Samsung Galaxy Buds 2 Pro to Get Bluetooth LE Audio Support Via Firmware Update Later This Year: Report


Samsung Galaxy Buds 2 Pro, which recently launched globally at a price of $230 (approximately Rs. 18,000), have been announced by the Korean company to be ‘Bluetooth LE Audio’ ready. However, there is no clarity on how this will be implemented currently, as the Bluetooth LE Audio specification has yet to roll out on mainstream wireless headphones and earphones. A new report now suggests that Samsung will offer Bluetooth LE Audio through a firmware update for the Galaxy Buds 2 Pro, which will be available later this year.

Launched alongside the Samsung Galaxy Z Fold 4 and Galaxy Z Flip 4, the Samsung Galaxy Buds 2 Pro currently support the SBC, AAC, and Samsung Seamless Codec HiFi (SSC HiFi) Bluetooth codecs. The SSC HiFi codec is the successor to the Scalable Bluetooth codec and supports 24-bit audio transmission, but will only work with select Samsung smartphones and tablets for now.

A report by 9to5Google suggests that the newly launched Galaxy Buds 2 Pro will offer Bluetooth LE Audio support later this year via a firmware upgrade.

What is Bluetooth LE Audio?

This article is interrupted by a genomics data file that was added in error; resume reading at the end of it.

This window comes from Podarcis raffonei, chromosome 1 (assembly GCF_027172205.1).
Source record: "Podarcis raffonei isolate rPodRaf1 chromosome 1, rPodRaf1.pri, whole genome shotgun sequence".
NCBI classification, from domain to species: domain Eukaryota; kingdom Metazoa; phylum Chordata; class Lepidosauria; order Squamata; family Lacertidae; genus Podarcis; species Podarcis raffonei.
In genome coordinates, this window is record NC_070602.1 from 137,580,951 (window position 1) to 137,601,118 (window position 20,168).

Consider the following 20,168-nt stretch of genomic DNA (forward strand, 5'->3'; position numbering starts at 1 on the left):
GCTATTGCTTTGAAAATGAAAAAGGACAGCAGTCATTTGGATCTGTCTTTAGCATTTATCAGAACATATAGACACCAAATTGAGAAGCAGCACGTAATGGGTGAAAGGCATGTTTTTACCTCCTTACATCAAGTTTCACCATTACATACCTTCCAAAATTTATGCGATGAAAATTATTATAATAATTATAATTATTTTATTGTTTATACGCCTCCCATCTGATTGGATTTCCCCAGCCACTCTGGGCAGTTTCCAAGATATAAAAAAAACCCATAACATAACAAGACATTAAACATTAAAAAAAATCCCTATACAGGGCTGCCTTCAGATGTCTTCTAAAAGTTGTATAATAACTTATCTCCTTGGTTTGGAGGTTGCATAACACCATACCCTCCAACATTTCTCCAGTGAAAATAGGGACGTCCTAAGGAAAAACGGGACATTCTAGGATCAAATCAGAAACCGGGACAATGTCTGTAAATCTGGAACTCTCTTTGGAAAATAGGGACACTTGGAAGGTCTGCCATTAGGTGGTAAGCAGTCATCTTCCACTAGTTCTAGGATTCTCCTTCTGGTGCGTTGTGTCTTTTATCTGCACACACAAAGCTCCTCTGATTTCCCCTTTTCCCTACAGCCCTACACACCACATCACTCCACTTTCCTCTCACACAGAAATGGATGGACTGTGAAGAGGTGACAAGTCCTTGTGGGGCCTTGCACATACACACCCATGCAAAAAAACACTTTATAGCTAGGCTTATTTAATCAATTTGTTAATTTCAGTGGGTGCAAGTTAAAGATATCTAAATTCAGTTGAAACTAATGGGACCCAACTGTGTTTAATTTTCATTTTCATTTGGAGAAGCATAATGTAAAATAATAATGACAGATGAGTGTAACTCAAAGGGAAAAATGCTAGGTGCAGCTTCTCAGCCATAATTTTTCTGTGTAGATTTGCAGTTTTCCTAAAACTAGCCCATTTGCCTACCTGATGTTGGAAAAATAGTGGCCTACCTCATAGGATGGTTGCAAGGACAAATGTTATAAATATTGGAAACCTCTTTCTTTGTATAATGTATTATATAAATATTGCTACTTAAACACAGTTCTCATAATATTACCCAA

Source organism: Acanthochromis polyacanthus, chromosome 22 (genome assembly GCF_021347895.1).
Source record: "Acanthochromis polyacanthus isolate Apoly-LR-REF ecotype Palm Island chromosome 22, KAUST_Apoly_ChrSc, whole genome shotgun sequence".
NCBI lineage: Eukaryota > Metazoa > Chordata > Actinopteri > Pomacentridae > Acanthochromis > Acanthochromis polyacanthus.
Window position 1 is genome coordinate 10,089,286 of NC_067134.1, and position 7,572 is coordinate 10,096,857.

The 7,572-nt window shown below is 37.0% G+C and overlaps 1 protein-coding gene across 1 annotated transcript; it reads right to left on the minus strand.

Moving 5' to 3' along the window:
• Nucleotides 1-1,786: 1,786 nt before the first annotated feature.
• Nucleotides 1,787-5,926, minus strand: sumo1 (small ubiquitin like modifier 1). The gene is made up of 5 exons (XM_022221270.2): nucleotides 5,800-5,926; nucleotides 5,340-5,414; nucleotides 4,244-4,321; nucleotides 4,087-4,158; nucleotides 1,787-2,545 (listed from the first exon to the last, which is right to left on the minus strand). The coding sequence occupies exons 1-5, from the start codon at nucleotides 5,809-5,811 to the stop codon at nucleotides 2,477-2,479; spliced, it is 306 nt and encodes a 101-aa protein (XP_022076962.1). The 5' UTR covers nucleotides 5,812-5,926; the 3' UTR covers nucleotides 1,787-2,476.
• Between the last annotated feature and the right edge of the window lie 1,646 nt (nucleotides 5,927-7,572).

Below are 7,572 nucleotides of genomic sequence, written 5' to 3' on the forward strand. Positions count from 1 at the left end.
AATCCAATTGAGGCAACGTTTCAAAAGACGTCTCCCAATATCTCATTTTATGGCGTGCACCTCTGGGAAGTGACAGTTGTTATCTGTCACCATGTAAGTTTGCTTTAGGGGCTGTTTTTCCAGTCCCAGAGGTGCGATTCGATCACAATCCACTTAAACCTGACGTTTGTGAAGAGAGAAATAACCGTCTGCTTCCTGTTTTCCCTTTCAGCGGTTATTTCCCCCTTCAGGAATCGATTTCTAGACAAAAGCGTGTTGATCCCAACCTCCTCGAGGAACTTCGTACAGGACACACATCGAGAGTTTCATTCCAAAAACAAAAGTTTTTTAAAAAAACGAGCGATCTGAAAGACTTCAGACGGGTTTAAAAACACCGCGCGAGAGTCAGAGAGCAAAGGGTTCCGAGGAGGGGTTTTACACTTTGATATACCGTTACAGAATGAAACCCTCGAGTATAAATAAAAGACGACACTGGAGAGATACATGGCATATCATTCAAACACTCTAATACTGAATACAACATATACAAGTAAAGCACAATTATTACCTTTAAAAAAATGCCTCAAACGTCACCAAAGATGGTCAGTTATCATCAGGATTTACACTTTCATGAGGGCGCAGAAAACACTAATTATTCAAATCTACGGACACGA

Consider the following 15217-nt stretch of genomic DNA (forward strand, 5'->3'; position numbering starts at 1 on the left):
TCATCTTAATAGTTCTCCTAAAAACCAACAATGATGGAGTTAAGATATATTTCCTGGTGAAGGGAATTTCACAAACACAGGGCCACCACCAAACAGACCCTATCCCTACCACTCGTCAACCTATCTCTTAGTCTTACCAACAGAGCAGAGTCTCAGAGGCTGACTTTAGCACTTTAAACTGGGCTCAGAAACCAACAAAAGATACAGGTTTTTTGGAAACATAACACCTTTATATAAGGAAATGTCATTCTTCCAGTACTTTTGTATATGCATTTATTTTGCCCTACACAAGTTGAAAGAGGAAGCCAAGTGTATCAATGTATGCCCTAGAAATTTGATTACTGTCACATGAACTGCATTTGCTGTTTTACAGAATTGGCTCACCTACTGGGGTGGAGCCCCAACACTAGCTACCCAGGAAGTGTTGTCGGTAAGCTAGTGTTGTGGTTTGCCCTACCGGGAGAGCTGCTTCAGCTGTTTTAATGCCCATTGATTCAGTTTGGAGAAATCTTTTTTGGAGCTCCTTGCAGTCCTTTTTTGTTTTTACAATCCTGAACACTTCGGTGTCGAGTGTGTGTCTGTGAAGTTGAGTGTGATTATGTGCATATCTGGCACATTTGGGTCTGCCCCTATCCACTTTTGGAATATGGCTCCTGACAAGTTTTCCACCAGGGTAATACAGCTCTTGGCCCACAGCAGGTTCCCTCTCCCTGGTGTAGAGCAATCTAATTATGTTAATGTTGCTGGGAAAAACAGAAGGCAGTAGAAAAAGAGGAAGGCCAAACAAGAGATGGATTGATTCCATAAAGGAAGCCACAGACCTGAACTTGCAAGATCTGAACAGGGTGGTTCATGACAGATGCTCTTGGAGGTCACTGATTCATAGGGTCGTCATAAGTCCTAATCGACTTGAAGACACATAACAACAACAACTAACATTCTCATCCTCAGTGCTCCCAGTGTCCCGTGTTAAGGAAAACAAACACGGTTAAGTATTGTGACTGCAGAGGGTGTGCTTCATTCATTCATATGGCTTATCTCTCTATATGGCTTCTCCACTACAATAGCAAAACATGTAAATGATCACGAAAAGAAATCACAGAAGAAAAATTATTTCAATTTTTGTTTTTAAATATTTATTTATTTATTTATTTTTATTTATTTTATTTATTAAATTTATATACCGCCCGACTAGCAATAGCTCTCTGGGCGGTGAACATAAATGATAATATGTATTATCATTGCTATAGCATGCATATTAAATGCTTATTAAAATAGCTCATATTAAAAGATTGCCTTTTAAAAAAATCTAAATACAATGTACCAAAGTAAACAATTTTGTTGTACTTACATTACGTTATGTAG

The Bluetooth LE Audio specification includes the new Low Complexity Communication Codec (LC3), which has been developed by the Bluetooth Special Interest Group (SIG), the organisation that develops and maintains the Bluetooth technology standard. This codec is the long-awaited successor to the SBC codec, which is universally supported on Bluetooth audio devices. It’s unclear how Samsung will implement Bluetooth LE Audio support on the Buds 2 Pro for now, but it’s highly likely that this will involve adding support for the LC3 codec through a firmware update.

Bluetooth LE Audio is set to roll out on wireless headphones and earphones in the coming months, and promises improvements in sound quality, latency, connection stability, and battery life. As the replacement to the SBC codec, the Bluetooth LE Audio standard will be available without any licensing fees as long as manufacturers use supported hardware and standards.

This could result in cost benefits that are passed down to consumers. Currently, manufacturers of wireless headphones and earphones are often compelled to license proprietary codecs such as aptX or LDAC, or develop their own, in the case of Samsung’s Scalable and SSC HiFi codecs. The cost of this usually reflects in the price consumers pay for the product, so the adoption of a new, universal, and modern codec standard could benefit the wireless audio industry significantly, both for manufacturers and consumers.



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